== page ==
By Mary Welch

BioStratum Inc. closed on $28 million of private financing aimed at completing its Phase II trials for diabetic kidney disease, as well as Phase I/II trials for its anticancer adjunctive therapy.

The placement should last the company for about 18 months, said Wesley Fox, the company's executive vice president.

"We raised exactly what we wanted," Fox said. "We are absolutely beginning to explore the public markets immediately, but whether or not we can take advantage of this current window of opportunity, I'm not sure. We'll have to see how it plays out. We put our value on products and partnerships - and the science. Otherwise you're just trading on information and that can come and go. So you have to look carefully at the opportunity and still keep in mind your substantive goals."

Among those investing were: HealthCap, of Stockholm, Sweden; Equity Resources Group Inc., of Cambridge, Mass.; BankInvest, of Copenhagen, Denmark; Mellon Holdings Ltd., of London; and MP Bio hf, of Reykjavik, Iceland.

In addition to underwriting its two clinical trials, the company, based in Research Triangle Park, N.C., will use the funds to launch gamma 2-Metastain, a diagnostic test that detects metastatic cancer, start preclinical studies of its proprietary recombinant laminins in select wound repair and tissue regeneration applications, expand in-house drug development capabilities and increase funding and staffing for BioStratum AB, its research subsidiary in Stockholm.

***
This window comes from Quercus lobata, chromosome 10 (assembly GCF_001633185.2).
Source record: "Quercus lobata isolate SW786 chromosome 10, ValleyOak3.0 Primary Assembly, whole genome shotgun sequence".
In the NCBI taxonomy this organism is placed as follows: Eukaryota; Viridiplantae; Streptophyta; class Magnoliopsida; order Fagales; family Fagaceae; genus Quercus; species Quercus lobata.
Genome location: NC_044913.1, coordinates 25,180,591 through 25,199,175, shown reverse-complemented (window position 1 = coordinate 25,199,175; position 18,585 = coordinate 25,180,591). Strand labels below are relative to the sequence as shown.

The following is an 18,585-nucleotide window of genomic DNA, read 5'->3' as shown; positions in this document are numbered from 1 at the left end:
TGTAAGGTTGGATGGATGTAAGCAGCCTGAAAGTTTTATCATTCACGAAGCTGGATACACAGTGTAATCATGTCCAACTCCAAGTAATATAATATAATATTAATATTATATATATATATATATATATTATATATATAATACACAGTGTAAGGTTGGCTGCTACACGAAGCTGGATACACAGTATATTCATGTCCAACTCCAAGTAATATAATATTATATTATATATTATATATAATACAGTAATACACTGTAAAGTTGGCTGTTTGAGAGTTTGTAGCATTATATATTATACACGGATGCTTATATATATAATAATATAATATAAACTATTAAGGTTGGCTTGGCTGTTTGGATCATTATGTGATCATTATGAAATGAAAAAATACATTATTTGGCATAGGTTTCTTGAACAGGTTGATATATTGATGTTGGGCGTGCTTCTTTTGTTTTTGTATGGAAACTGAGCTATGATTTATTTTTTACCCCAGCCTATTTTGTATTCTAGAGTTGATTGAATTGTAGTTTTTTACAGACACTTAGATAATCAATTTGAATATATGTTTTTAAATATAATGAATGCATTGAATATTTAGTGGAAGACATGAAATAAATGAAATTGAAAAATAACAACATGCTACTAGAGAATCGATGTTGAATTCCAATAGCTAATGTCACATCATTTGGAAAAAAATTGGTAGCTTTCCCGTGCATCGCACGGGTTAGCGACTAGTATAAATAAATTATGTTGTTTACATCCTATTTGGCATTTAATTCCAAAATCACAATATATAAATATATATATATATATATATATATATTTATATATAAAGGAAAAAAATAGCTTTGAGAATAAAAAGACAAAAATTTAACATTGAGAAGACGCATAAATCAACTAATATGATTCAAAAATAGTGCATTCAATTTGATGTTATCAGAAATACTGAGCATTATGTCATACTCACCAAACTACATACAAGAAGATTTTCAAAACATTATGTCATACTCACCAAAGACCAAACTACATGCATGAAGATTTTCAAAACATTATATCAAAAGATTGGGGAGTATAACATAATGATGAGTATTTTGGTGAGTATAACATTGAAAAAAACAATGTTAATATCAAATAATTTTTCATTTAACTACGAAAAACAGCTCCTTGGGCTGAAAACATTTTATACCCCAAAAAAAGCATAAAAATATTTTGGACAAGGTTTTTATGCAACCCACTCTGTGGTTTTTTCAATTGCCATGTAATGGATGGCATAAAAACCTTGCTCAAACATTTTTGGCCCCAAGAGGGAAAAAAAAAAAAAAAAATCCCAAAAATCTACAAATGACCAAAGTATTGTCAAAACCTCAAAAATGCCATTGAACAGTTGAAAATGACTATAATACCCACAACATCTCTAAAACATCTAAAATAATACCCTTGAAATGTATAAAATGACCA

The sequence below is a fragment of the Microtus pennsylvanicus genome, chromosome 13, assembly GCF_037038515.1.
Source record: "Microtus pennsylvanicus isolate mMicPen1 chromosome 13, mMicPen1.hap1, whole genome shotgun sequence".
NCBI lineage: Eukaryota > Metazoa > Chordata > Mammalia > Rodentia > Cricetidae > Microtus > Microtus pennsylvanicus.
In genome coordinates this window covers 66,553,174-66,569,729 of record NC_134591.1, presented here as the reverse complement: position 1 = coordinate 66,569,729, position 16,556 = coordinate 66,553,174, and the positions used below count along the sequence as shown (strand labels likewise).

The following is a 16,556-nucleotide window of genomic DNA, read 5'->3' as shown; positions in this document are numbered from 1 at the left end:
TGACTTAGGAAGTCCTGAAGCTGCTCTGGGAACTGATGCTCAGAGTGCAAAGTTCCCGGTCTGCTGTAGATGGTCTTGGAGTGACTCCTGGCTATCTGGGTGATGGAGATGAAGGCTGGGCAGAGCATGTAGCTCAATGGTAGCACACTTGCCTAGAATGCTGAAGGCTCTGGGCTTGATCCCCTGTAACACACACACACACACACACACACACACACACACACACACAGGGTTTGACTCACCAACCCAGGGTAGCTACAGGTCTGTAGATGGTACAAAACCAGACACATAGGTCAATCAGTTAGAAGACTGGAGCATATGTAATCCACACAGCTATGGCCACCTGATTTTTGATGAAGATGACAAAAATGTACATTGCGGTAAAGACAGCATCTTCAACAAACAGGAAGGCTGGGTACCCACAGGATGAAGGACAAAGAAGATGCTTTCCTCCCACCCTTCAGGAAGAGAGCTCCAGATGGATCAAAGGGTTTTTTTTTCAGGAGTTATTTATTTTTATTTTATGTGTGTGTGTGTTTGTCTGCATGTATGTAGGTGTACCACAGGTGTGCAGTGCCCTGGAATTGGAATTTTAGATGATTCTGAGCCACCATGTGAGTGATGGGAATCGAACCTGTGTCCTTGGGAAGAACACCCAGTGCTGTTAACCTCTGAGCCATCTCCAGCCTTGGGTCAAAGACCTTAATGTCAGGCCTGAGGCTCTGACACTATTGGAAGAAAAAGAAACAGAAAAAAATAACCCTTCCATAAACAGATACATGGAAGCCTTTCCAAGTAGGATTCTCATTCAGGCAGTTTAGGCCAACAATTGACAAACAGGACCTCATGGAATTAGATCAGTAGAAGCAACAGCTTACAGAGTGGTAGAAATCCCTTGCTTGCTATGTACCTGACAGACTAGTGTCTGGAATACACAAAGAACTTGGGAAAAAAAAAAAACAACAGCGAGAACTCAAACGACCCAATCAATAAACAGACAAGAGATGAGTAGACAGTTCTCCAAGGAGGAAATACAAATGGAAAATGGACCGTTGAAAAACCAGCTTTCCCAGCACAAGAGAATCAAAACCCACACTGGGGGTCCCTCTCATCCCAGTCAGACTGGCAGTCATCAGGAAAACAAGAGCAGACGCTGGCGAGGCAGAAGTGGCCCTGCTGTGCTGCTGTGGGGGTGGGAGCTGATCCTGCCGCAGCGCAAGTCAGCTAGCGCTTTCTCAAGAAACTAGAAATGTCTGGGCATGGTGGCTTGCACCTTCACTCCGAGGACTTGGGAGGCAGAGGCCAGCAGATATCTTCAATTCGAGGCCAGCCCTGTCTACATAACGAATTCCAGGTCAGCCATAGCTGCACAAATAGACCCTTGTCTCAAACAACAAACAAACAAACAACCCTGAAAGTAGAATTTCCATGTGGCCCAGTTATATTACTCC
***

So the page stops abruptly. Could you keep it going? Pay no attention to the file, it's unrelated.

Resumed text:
A private company, BioStratum's drug candidates are directed against novel basal lamina extracellular targets involved in degenerative and invasive disease processes found in diabetes, cancer and kidney disease. The basal lamina is a specialized form of the extracellular matrix that exists as a thin membrane interacting directly with bordering cells and tissues through the binding and clustering of cell receptors. Many of the disease processes found in diabetes and cancer involve significant pathological changes to the vascular and tissue basal laminas.

The company's most developed product is Pyridorin, (pyridoxamine), a highly specific and potent inhibitor of advanced glycation end-product formations (AGEs), which occur at elevated levels in diabetic patients. AGEs are regarded as a major causative factor in the development of diabetic kidney disease. The drug recently entered Phase II for the treatment and prevention of early-stage diabetic kidney disease.

Its second product, Angiocol, should start Phase I/II trials as an adjunctive therapy against malignant melanoma. Angiocol is an anti-angiogenesis drug that targets the vascular basal lamina. It starves tumors by restricting blood supply, which in turn disrupts interactions between basal lamina components and specific cell integrin receptors that are needed to supply new blood-vessel growth.

Last year the company raised $22 million, thanks to a $6 million equity financing deal and a $16 million unrestricted research grant. The grant came from the Novo Nordisk Foundation, of Copenhagen, Denmark, and was presented by the Queen of Denmark to Karl Tryggvason, BioStratum's vice president of research and development and one of the company's co-founders. (See BioWorld Today, April 1, 1999, p. 1.)